Text by Barbara Goretti and Silvia Dal Prà for the work Flag, T. Tasso High School , Rome, 2011

Manifesting a bond, since the early morning 

Art and science are free, and free is the teaching of them.

Art 33. of the Italian Constitution

School education is open to everybody.

Art. 34 of the Italian Constitution

Frequently perceived as a dusty and threadbare  object, rather than as emblem of national identity, the significance of the flag runs much deeper than the idea of a celebratory fetish, starting with the very word of its designation (bandiera, in Italian). To Germanic peoples, the word band (and the Italian word derives from the related Provençal ban(d)iera indicated a piece of coloured cloth around which people belonging to the same group, the same band, gathered.
Matter and colour conjoined into an element of single vision, to mark and define a space, to invoke and seal a sense of belonging. To recover the essence of a symbol which is, before every other thing, an image, a vision, means looking at the Italian tricolour anew, stripping it of the celebratory rhetoric surrounding it, and offering – to eyes and minds which are usually diverted and anesthetized – the vibrant character of the history infused within it.
The installation by Alfredo Pirri re-appropriates to the original attractive force of the flag its extension to physical space (the façade), to virtual space (the website Pirri designed for this same Liceo), to a space of the mind and thinking (the School, which by constitutional mandate forms citizens), and testifies once again how the artist and the creative act should become bearers of civil responsibility.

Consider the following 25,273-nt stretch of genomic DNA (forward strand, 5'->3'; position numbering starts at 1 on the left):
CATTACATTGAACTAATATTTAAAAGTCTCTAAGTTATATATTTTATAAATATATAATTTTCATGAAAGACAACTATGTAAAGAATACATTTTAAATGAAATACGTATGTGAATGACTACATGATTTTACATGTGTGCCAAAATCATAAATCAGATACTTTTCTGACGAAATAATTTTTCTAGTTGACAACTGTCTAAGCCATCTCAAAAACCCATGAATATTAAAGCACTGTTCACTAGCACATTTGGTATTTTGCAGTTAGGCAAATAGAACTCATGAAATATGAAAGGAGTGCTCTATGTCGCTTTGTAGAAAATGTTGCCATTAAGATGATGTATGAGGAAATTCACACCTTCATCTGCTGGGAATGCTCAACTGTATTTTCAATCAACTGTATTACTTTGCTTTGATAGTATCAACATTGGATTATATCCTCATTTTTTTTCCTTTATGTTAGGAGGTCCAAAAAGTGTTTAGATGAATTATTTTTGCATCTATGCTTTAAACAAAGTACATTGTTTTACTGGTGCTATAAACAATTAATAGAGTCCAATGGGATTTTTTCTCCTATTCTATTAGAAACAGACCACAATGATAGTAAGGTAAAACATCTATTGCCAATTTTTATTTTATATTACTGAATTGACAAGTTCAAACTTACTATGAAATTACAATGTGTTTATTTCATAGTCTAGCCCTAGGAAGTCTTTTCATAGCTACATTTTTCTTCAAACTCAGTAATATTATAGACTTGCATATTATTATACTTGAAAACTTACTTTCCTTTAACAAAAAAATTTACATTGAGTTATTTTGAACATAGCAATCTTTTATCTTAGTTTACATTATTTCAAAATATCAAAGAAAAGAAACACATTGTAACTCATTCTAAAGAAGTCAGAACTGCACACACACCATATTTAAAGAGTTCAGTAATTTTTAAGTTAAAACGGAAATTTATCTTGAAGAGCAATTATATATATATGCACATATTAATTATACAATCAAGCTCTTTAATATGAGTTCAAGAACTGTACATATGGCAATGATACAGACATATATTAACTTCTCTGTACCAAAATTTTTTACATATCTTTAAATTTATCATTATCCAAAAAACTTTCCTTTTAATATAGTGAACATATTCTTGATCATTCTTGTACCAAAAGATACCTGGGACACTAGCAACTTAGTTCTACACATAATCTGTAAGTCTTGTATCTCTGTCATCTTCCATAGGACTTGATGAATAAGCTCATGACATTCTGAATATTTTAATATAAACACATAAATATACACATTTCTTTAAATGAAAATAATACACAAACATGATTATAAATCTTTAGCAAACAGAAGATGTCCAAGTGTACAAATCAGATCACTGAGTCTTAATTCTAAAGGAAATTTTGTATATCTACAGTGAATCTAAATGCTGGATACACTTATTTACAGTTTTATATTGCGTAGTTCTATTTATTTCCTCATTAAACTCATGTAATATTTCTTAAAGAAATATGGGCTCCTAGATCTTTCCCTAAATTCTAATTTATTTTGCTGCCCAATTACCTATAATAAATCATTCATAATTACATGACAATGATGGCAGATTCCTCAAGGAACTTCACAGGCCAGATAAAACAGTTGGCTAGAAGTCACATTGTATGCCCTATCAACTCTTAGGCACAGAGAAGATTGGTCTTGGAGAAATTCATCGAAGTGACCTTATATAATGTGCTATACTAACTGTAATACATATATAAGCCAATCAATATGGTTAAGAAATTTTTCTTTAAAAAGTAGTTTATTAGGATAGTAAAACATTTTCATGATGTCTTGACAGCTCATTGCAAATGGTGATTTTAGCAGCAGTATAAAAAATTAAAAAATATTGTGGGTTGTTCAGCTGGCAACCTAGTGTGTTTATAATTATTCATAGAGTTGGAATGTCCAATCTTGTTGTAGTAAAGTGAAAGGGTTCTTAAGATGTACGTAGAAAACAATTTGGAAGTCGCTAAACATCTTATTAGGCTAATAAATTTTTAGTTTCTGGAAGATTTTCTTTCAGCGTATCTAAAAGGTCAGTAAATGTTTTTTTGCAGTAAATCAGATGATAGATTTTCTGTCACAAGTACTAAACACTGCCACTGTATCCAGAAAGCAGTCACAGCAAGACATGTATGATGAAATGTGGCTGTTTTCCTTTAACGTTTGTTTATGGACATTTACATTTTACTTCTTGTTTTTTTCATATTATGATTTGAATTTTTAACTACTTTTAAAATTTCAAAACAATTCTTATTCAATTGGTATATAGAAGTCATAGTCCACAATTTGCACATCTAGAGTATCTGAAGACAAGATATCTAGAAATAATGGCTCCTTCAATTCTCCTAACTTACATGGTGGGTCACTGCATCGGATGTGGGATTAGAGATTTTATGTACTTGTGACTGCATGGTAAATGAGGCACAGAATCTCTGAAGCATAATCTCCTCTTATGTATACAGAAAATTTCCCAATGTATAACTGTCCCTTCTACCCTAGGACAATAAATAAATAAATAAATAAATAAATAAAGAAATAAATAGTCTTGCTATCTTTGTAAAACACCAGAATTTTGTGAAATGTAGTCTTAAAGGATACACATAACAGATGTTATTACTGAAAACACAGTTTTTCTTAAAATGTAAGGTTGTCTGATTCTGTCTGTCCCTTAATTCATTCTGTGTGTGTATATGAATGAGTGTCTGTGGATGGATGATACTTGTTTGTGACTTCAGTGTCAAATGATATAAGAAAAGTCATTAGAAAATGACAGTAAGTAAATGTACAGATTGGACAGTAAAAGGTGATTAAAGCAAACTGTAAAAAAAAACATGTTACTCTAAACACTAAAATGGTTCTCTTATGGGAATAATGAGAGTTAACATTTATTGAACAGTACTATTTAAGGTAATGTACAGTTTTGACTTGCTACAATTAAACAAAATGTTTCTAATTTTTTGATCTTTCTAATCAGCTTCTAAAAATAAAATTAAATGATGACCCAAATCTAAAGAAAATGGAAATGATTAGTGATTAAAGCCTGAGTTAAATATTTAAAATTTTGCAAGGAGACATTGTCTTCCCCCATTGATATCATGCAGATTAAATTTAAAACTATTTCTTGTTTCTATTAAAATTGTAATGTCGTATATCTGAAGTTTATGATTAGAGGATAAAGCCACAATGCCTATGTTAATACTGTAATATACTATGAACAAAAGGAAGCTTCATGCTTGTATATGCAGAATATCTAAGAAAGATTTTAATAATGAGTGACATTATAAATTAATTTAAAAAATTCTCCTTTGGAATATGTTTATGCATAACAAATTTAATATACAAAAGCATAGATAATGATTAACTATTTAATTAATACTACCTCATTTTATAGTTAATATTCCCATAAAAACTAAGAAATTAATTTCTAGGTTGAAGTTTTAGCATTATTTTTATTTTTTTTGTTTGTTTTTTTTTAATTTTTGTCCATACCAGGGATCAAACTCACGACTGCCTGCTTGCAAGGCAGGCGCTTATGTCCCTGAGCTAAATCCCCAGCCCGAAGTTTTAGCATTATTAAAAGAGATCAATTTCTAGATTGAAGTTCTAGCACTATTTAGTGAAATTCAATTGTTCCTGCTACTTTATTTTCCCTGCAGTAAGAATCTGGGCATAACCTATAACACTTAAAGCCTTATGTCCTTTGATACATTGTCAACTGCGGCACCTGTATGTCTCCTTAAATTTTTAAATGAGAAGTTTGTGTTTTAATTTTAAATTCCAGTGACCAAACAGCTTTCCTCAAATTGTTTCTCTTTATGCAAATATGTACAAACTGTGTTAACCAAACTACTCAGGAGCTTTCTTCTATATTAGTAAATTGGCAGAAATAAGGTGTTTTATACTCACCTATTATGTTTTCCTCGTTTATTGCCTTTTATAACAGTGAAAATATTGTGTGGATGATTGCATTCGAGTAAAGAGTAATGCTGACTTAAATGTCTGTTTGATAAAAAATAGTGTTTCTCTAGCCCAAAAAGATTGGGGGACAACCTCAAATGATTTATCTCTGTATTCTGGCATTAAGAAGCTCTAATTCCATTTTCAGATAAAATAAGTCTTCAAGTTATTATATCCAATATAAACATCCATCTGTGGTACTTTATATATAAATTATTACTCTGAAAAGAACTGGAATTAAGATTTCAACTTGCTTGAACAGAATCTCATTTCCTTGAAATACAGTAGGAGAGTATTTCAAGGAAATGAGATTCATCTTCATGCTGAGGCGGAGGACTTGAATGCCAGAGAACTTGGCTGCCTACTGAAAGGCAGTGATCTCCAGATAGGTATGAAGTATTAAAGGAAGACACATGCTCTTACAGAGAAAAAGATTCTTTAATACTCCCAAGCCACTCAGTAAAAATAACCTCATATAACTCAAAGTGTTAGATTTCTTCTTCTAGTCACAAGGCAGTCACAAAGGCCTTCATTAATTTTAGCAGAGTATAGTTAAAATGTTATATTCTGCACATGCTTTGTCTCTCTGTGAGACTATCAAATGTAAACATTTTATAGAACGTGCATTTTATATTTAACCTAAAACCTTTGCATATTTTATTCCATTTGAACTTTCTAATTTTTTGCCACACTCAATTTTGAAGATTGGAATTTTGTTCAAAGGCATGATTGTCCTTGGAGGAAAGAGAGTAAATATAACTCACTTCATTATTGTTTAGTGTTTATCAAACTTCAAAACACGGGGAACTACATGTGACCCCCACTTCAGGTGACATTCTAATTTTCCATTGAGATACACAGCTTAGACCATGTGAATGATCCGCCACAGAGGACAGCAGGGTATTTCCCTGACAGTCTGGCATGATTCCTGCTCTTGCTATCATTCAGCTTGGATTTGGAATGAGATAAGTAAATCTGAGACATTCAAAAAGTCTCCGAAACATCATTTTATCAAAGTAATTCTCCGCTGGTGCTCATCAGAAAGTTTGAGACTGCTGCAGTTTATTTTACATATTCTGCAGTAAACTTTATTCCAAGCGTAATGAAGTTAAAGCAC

Bandiera per il Tasso (A Flag for Tasso) is a work which confirms Pirri’s research for a synthesis between the abstract element and the sculptural concreteness of matter, between the force of expanding colour and the shape which defines its borders. A complex weave of individual and different cords, sewn together and exhibited to the city, prompt memories of the ambiguous etymology of the word bandiera, in which two evocative stems are seen to belong, albeit with some philological uncertainty: Bhan and Bha – to bind and to show.